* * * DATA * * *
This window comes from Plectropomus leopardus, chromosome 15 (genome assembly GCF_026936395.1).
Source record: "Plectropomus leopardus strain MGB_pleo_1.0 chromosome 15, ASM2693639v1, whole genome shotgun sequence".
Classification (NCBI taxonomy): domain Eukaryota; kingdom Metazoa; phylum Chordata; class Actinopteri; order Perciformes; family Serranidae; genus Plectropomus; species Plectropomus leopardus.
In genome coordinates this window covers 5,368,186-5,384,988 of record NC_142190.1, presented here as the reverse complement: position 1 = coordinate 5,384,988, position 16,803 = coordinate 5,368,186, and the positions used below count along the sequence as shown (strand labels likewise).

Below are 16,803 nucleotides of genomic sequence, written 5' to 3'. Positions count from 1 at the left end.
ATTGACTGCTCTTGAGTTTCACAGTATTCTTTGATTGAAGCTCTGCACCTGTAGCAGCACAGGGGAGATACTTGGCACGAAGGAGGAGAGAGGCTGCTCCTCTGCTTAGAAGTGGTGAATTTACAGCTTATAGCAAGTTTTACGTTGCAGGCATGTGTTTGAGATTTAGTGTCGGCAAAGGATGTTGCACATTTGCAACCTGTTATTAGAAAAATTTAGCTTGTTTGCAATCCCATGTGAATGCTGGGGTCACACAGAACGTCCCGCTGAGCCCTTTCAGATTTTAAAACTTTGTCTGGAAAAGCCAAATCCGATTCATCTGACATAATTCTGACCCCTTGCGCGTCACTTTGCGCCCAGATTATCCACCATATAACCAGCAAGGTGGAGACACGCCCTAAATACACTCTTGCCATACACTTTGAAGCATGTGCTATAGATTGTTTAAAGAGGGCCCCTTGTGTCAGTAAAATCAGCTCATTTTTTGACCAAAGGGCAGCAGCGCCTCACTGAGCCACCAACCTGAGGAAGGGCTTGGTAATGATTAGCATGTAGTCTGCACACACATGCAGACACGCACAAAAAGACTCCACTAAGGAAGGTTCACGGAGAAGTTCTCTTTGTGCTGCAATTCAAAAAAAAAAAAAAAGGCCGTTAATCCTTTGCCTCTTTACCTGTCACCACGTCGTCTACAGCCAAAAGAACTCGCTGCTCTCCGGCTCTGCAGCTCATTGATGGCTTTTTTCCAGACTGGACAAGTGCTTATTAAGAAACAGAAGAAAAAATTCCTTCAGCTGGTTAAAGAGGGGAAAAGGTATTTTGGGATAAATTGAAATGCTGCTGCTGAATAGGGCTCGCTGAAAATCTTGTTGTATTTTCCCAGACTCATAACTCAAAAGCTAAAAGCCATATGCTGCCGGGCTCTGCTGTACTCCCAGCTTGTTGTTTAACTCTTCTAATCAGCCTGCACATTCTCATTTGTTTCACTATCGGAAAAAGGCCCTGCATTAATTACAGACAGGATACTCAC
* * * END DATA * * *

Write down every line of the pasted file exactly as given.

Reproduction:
This window comes from Plectropomus leopardus, chromosome 15 (genome assembly GCF_026936395.1).
Source record: "Plectropomus leopardus strain MGB_pleo_1.0 chromosome 15, ASM2693639v1, whole genome shotgun sequence".
Classification (NCBI taxonomy): domain Eukaryota; kingdom Metazoa; phylum Chordata; class Actinopteri; order Perciformes; family Serranidae; genus Plectropomus; species Plectropomus leopardus.
In genome coordinates this window covers 5,368,186-5,384,988 of record NC_142190.1, presented here as the reverse complement: position 1 = coordinate 5,384,988, position 16,803 = coordinate 5,368,186, and the positions used below count along the sequence as shown (strand labels likewise).

Below are 16,803 nucleotides of genomic sequence, written 5' to 3'. Positions count from 1 at the left end.
ATTGACTGCTCTTGAGTTTCACAGTATTCTTTGATTGAAGCTCTGCACCTGTAGCAGCACAGGGGAGATACTTGGCACGAAGGAGGAGAGAGGCTGCTCCTCTGCTTAGAAGTGGTGAATTTACAGCTTATAGCAAGTTTTACGTTGCAGGCATGTGTTTGAGATTTAGTGTCGGCAAAGGATGTTGCACATTTGCAACCTGTTATTAGAAAAATTTAGCTTGTTTGCAATCCCATGTGAATGCTGGGGTCACACAGAACGTCCCGCTGAGCCCTTTCAGATTTTAAAACTTTGTCTGGAAAAGCCAAATCCGATTCATCTGACATAATTCTGACCCCTTGCGCGTCACTTTGCGCCCAGATTATCCACCATATAACCAGCAAGGTGGAGACACGCCCTAAATACACTCTTGCCATACACTTTGAAGCATGTGCTATAGATTGTTTAAAGAGGGCCCCTTGTGTCAGTAAAATCAGCTCATTTTTTGACCAAAGGGCAGCAGCGCCTCACTGAGCCACCAACCTGAGGAAGGGCTTGGTAATGATTAGCATGTAGTCTGCACACACATGCAGACACGCACAAAAAGACTCCACTAAGGAAGGTTCACGGAGAAGTTCTCTTTGTGCTGCAATTCAAAAAAAAAAAAAAAGGCCGTTAATCCTTTGCCTCTTTACCTGTCACCACGTCGTCTACAGCCAAAAGAACTCGCTGCTCTCCGGCTCTGCAGCTCATTGATGGCTTTTTTCCAGACTGGACAAGTGCTTATTAAGAAACAGAAGAAAAAATTCCTTCAGCTGGTTAAAGAGGGGAAAAGGTATTTTGGGATAAATTGAAATGCTGCTGCTGAATAGGGCTCGCTGAAAATCTTGTTGTATTTTCCCAGACTCATAACTCAAAAGCTAAAAGCCATATGCTGCCGGGCTCTGCTGTACTCCCAGCTTGTTGTTTAACTCTTCTAATCAGCCTGCACATTCTCATTTGTTTCACTATCGGAAAAAGGCCCTGCATTAATTACAGACAGGATACTCAC